Gannett logo on a building

Gannett Confirms 400 Job Cuts and Elimination of 400 Open Positions

The cuts represent 3% of the company’s U.S. workforce.

After releasing their second-quarter earnings report last month, Gannett made staff cuts, but the media organization had not confirmed where or how many employees would be affected. Last week, Gannett chairman and CEO Mike Reed announced they had laid off about 400 employees, or 3% of the company’s U.S. workforce, according to Poynter. Reed shared the news in a companywide meeting. Gannett did not, however, confirm details about the layoffs or if Gannett had additional layoffs planned.

In addition to the layoffs, CFO Doug Horne said Gannett has chosen not to fill 400 open positions. Gannett has also made significant cost reductions to their marketing budget, cut other non-payroll related expenses, and eliminated three of Gannett’s 10-member executive team as part of a companywide restructuring. Gannett announced the restructuring in June, dividing the company into two distinct units: Gannett Media and Digital Marketing Solutions.

“This reorganization ensures our consumer and B2B businesses are strategically optimized for our next stage of growth with incredibly experienced leadership at the helm while championing our culture of inclusion and driving our long-term goals for sustainable revenue and cash flow growth,” said Michael Reed, Gannett Chairman and CEO, in a June 1, 2022 news release. “Improving the efficiency of our operations will enable the acceleration of Gannett’s digital future as a data and technology subscription-led business.”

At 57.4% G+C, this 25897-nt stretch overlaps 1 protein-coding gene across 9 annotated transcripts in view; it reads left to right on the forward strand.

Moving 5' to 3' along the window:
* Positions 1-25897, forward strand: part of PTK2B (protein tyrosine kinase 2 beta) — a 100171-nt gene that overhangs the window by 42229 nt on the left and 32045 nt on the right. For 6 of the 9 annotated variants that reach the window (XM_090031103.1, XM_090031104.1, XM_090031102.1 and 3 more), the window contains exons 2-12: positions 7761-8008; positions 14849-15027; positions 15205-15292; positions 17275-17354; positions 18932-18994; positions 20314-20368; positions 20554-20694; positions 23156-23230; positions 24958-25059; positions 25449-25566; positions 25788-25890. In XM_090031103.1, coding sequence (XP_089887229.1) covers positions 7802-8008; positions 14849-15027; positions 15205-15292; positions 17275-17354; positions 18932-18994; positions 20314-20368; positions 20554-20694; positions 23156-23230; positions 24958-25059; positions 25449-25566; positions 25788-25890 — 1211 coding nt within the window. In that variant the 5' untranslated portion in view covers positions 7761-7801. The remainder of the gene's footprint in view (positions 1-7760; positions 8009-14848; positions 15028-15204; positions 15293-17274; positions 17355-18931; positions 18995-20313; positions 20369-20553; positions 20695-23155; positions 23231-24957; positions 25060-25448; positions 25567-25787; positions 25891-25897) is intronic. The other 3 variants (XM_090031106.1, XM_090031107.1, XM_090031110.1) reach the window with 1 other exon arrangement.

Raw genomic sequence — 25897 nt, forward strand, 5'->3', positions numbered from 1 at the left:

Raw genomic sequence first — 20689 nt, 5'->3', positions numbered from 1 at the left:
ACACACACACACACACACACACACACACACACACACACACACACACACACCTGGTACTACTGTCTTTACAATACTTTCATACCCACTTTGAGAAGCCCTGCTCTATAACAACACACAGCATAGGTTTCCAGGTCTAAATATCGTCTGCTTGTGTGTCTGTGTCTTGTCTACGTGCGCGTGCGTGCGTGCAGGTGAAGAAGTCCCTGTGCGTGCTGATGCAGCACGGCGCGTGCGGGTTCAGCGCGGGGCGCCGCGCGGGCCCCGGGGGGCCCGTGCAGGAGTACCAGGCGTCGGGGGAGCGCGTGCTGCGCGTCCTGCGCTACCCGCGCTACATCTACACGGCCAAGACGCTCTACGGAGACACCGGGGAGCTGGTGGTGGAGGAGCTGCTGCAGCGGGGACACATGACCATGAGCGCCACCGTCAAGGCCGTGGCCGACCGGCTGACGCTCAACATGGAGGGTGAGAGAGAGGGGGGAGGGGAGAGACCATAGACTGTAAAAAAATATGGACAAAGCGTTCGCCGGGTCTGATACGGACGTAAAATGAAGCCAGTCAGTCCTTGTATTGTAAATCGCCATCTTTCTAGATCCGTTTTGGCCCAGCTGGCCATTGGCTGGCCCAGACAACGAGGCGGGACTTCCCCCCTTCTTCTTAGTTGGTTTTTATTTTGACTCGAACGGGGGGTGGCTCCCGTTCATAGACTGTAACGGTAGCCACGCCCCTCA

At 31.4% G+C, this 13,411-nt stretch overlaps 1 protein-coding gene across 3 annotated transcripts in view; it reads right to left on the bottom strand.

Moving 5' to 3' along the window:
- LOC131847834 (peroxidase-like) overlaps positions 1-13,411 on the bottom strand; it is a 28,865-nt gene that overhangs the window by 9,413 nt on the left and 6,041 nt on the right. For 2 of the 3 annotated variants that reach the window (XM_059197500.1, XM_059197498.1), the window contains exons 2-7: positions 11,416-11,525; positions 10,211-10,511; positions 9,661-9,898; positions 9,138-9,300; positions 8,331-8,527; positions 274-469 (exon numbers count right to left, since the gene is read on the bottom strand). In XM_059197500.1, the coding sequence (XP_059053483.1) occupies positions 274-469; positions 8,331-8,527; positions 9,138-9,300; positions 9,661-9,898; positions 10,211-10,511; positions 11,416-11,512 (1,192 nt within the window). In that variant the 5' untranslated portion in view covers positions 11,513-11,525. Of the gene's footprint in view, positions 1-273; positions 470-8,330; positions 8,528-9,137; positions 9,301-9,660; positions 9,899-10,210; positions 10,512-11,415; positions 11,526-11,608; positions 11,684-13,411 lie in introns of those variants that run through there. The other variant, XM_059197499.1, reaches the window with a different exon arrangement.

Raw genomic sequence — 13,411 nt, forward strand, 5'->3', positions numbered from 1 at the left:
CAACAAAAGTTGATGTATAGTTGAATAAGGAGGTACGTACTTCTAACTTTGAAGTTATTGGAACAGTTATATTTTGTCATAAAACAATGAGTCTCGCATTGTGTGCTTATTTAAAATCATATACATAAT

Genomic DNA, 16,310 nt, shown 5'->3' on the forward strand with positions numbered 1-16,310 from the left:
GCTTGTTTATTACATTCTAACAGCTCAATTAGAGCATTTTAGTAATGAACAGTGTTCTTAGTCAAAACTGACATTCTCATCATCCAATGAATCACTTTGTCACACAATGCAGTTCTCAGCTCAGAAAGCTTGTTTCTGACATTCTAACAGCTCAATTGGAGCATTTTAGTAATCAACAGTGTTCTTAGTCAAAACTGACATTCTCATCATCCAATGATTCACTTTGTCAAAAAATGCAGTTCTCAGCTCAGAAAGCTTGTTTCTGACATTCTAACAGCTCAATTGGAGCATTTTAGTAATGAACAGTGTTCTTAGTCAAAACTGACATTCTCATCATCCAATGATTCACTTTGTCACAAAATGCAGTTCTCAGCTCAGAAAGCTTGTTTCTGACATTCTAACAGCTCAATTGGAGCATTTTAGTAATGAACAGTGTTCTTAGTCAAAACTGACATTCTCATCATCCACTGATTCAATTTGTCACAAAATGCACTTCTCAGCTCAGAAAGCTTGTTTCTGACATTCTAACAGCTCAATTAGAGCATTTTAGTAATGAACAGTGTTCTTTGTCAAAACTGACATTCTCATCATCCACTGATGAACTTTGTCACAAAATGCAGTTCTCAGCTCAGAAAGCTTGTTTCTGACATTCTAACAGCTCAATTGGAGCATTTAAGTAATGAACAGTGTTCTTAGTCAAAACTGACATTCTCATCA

During Gannett’s August 4, 2022 earnings call, Reed hinted at significant cost-cutting measures, including cuts on the print side of the house and other “transformative cost reductions.”  

“We are not satisfied with our overall performance in the second quarter and have quickly responded to this rapidly deteriorating economic environment by implementing a significant cost reduction program that we believe will better position the company to realize its long-term growth goals, with a lower and more variable cost structure. The changes and reductions to our cost structure are focused primarily on our legacy print business,” Reed said in an August 4 news release.

“While the current operating environment is challenging, we believe we can achieve our longer-term transformational digital growth goals. This current downturn is pulling forward print revenue losses anticipated in future periods, and more quickly requiring changes to our operations and cost structure which we believe will benefit us over time,” Reed added. “We believe our subscription-led business model, robust balance sheet, and experienced management team put us in a solid position to weather this economic downturn and deliver long-term value to shareholders.”

The staff reductions, corporate restructuring and other cost reductions are an attempt to turn things around. For the second quarter of 2022, Gannett reported total revenue of $748.7 million, a 6.9% decrease year-over-year. Total digital revenues were up, however, at $261.8 million, a 35% increase year-over-year. The company’s total net loss for the period was $53.7 million with a margin loss of 7.2%.